My own experience in reviewing a dozen cases in which the alleged perpetrator continued to assert his/her innocence “through thick and thin” suggests that a less tendentious assessment of the data gained in difficult – and often imperfectly documented – cases explains some of this disparity.
“Getting it right” requires that we distinguish between hypotheses and knowledge. SBS and AHT are hypotheses that have been advanced to explain findings that are not yet fully understood.
There is nothing wrong in advancing such hypotheses; this is how medicine and science progress. It
wrong, however, to fail to advise parents and courts when these are simply hypotheses, not proven medical or scientific facts, or to attack those who point out problems with these hypotheses or who advance alternatives. Often, “getting it right” simply means saying, clearly and unequivocally, “we don’t know.”
In evaluating individual cases, it is also important not to rely too heavily on statistics, alluring as it might seem to do so. Statistics are helpful when we are dealing with relationships between well-defined populations, but this stage has not been achieved in the study of
SBS/AHT. Instead, cases involving retino-dural hemorrhage of infancy encompass varying age groups, genetic characteristics, underlying conditions, and potential causes, including birth injuries, dehydration, metabolic disorders, illness and seizure disorders.
We must also consider the impact of even a relatively small percentage of misdiagnoses. Even if we knew that 90% of infant retino-dural hemorrhages were caused by abuse, the assumption of abuse could result in false accusations or convictions involving a large number of innocent parents or caretakers (up to 1 in 10 of the accused). This figure will increase if many or most retino-dural hemorrhages of infancy are attributable to accidents or natural causes, including birth injuries.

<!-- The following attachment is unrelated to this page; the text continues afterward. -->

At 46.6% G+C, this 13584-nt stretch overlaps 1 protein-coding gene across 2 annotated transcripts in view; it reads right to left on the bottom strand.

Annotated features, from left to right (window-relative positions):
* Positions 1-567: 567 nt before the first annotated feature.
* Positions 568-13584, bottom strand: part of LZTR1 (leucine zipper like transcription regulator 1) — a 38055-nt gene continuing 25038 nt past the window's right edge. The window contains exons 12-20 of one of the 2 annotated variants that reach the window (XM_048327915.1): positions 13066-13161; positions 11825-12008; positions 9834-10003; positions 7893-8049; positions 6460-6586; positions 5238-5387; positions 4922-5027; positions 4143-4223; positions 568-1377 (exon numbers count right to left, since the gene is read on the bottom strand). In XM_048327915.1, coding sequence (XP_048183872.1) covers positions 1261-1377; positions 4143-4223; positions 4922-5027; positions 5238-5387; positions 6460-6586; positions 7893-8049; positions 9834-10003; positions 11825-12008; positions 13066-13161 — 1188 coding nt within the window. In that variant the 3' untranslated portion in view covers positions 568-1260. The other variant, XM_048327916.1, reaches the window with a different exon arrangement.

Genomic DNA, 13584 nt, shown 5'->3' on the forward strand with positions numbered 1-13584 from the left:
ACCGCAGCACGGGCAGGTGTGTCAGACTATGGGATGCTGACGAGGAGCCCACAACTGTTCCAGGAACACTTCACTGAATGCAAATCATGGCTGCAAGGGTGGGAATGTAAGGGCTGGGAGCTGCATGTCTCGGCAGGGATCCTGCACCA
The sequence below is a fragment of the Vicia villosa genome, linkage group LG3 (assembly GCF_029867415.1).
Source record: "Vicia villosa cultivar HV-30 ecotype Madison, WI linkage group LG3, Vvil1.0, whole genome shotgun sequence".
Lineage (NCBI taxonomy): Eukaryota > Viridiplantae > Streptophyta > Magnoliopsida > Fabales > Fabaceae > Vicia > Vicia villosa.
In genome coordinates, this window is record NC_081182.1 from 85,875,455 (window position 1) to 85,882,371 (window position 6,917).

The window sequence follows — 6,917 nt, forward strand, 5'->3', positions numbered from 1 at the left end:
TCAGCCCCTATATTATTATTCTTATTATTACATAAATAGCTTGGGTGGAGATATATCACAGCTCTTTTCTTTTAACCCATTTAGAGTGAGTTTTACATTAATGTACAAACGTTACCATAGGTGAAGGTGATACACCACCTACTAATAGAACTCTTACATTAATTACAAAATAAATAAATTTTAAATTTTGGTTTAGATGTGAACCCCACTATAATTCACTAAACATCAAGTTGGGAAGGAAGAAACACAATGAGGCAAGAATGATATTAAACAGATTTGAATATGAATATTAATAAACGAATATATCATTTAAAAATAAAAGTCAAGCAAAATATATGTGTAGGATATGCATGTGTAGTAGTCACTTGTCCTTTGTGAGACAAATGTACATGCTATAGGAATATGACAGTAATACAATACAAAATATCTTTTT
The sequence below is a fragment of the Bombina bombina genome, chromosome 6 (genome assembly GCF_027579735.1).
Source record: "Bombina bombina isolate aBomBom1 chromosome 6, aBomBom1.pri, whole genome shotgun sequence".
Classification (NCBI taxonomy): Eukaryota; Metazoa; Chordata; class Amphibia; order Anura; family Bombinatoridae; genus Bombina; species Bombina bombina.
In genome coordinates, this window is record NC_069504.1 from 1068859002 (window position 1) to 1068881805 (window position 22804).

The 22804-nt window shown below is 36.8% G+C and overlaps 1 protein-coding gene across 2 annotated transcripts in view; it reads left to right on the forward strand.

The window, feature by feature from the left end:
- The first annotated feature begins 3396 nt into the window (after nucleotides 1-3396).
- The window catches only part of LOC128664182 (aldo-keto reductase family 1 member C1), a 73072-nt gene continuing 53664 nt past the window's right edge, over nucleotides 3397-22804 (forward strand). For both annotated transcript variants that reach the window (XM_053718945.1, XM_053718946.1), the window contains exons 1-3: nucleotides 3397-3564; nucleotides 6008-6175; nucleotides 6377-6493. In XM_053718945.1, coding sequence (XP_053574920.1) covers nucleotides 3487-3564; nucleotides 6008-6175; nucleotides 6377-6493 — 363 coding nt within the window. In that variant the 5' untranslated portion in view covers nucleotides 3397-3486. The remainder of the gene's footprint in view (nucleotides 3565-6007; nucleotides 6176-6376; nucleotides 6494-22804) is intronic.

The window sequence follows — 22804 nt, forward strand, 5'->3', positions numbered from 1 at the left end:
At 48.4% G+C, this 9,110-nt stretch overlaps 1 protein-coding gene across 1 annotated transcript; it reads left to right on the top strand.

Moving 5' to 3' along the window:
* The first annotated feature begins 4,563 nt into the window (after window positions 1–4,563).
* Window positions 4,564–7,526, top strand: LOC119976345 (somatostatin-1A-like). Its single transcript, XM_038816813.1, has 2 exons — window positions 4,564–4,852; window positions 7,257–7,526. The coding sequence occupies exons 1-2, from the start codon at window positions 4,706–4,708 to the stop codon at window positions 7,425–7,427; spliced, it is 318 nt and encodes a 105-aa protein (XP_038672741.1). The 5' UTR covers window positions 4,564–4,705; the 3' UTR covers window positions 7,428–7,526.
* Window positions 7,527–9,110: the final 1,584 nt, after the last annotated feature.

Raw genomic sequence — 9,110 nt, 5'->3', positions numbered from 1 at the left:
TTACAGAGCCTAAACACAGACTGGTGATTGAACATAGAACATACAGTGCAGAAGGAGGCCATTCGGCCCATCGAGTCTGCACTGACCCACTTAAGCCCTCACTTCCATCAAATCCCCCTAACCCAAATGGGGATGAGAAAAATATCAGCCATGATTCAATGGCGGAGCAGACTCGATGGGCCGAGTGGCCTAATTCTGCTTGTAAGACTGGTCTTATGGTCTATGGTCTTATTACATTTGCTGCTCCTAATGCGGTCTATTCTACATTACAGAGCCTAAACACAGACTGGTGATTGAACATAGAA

Given the importance of “getting it right,” the evidence base for
SBS/AHT should be carefully and independently evaluated by scientists who are not involved in this controversy. Since the issue is not what the majority of doctors (or lawyers) think but rather what is
20 T. Fujiwara et al.,
Using International Classification of Diseases, 10th Edition, Codes to Estimate
Abusive Head Injuries in Children
, 43 Am. J. Preventative Med. 218 (2012).
Y supported by reliable scientific evidence, the evidence should be reviewed by individuals who have no personal stake in the matter, and who have a firm grounding in basic scientific principles, including the difference between hypotheses and evidence. It will not be easy to select such a group, but the effort will be justified in terms of justice and happiness.
In closing, may I be so bold as to suggest that as members of learned professions, we should never forget two dicta attributed to the great Canadian physician, William Osler, and his colleague
Thomas McCrae? The first is this: “As is our pathology, so is our practice.” The second is equally succinct: “More is missed by not looking than not knowing.” Today, we need to develop a better understanding of the pathology of the infant brain and its coverings, and we need to look much more rigorously at the evidence. Only then will we be able to confidently correlate the medical findings with clinical symptoms and causes.
As C.P. Scott, the revered editor of the Manchester Guardian newspaper for most of the first half of the 20 th
century, used to say:
“comment is free, facts are sacred.” Over the past forty years, there has been much comment on retino-dural hemorrhage in infancy, but we have not yet determined all the facts. For that, we need new research on the pathology rather than a vain repetition of hypotheses.
In obtaining a better understanding of the pathology, such research will assist in the earlier diagnosis and treatment of sick or injured children; it will also serve the cause of justice.